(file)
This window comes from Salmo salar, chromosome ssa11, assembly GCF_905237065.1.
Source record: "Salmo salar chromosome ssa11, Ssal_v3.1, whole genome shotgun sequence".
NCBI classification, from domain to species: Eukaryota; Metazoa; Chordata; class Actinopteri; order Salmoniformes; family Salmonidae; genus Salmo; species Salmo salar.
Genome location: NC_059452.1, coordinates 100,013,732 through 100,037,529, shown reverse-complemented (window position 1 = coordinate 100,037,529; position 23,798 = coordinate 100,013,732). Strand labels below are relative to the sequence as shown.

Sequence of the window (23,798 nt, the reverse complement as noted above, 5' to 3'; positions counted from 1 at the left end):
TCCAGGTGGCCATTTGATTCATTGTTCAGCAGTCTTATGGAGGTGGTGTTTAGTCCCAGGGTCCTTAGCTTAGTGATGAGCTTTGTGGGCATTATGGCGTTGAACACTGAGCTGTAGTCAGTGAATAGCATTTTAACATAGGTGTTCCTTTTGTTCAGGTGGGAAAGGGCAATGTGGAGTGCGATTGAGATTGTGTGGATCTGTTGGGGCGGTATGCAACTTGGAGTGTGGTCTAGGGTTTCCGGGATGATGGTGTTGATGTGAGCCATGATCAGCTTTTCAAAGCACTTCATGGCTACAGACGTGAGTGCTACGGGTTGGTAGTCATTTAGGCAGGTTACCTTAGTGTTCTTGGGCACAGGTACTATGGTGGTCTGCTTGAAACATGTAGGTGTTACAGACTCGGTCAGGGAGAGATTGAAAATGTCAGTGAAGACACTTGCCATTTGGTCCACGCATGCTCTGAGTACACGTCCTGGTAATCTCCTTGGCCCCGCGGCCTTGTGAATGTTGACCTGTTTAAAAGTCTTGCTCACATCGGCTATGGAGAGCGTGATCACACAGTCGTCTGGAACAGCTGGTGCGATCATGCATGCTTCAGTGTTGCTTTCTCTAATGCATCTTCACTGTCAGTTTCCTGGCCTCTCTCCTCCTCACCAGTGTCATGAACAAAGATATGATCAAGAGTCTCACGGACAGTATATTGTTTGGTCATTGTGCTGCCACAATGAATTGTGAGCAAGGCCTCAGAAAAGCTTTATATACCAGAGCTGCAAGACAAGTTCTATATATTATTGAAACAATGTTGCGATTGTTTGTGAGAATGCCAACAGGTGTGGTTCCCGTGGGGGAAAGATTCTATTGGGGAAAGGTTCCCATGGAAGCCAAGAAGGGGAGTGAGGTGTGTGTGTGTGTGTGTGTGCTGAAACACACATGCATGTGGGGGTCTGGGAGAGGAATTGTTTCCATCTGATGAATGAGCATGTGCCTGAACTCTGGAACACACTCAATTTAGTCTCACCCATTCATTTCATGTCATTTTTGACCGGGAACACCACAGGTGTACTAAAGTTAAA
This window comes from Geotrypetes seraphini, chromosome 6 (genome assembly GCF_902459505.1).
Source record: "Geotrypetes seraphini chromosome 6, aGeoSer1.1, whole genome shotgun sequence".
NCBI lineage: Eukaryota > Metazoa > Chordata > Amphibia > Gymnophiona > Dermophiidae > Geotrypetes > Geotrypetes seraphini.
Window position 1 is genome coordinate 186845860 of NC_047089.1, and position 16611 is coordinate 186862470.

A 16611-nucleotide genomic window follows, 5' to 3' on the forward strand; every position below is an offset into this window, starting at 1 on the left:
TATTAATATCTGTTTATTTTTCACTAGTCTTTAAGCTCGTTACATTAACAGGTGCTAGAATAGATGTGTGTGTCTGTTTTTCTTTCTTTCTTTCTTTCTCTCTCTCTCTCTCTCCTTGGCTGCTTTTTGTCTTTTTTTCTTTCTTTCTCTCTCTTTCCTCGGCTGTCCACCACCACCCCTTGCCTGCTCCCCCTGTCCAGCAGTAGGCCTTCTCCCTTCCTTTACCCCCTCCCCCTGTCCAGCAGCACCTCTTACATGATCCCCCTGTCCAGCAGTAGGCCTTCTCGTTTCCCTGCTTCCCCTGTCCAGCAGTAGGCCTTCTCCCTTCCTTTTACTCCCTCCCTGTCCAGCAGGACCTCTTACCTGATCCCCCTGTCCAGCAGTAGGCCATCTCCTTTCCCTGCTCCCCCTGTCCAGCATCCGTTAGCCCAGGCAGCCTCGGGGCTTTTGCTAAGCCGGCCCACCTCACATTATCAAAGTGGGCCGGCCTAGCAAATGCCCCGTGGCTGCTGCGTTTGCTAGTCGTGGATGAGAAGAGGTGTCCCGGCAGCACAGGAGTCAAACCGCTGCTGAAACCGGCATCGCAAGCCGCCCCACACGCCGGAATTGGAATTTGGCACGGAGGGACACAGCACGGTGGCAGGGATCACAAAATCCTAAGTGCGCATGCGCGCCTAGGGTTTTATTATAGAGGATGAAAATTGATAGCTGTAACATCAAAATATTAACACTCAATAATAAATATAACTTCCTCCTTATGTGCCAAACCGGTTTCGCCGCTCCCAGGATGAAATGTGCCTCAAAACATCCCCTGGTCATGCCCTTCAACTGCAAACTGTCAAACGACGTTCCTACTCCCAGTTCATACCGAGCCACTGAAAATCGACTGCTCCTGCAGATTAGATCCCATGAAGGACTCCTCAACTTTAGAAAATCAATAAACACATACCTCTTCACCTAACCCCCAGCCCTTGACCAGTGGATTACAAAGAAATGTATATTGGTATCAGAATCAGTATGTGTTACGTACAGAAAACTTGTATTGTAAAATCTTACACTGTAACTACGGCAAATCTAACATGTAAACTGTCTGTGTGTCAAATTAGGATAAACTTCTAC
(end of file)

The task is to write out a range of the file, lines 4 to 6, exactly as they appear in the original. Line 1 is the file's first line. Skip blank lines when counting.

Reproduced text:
Genome location: NC_059452.1, coordinates 100,013,732 through 100,037,529, shown reverse-complemented (window position 1 = coordinate 100,037,529; position 23,798 = coordinate 100,013,732). Strand labels below are relative to the sequence as shown.

Sequence of the window (23,798 nt, the reverse complement as noted above, 5' to 3'; positions counted from 1 at the left end):
TCCAGGTGGCCATTTGATTCATTGTTCAGCAGTCTTATGGAGGTGGTGTTTAGTCCCAGGGTCCTTAGCTTAGTGATGAGCTTTGTGGGCATTATGGCGTTGAACACTGAGCTGTAGTCAGTGAATAGCATTTTAACATAGGTGTTCCTTTTGTTCAGGTGGGAAAGGGCAATGTGGAGTGCGATTGAGATTGTGTGGATCTGTTGGGGCGGTATGCAACTTGGAGTGTGGTCTAGGGTTTCCGGGATGATGGTGTTGATGTGAGCCATGATCAGCTTTTCAAAGCACTTCATGGCTACAGACGTGAGTGCTACGGGTTGGTAGTCATTTAGGCAGGTTACCTTAGTGTTCTTGGGCACAGGTACTATGGTGGTCTGCTTGAAACATGTAGGTGTTACAGACTCGGTCAGGGAGAGATTGAAAATGTCAGTGAAGACACTTGCCATTTGGTCCACGCATGCTCTGAGTACACGTCCTGGTAATCTCCTTGGCCCCGCGGCCTTGTGAATGTTGACCTGTTTAAAAGTCTTGCTCACATCGGCTATGGAGAGCGTGATCACACAGTCGTCTGGAACAGCTGGTGCGATCATGCATGCTTCAGTGTTGCTTTCTCTAATGCATCTTCACTGTCAGTTTCCTGGCCTCTCTCCTCCTCACCAGTGTCATGAACAAAGATATGATCAAGAGTCTCACGGACAGTATATTGTTTGGTCATTGTGCTGCCACAATGAATTGTGAGCAAGGCCTCAGAAAAGCTTTATATACCAGAGCTGCAAGACAAGTTCTATATATTATTGAAACAATGTTGCGATTGTTTGTGAGAATGCCAACAGGTGTGGTTCCCGTGGGGGAAAGATTCTATTGGGGAAAGGTTCCCATGGAAGCCAAGAAGGGGAGTGAGGTGTGTGTGTGTGTGTGTGTGCTGAAACACACATGCATGTGGGGGTCTGGGAGAGGAATTGTTTCCATCTGATGAATGAGCATGTGCCTGAACTCTGGAACACACTCAATTTAGTCTCACCCATTCATTTCATGTCATTTTTGACCGGGAACACCACAGGTGTACTAAAGTTAAA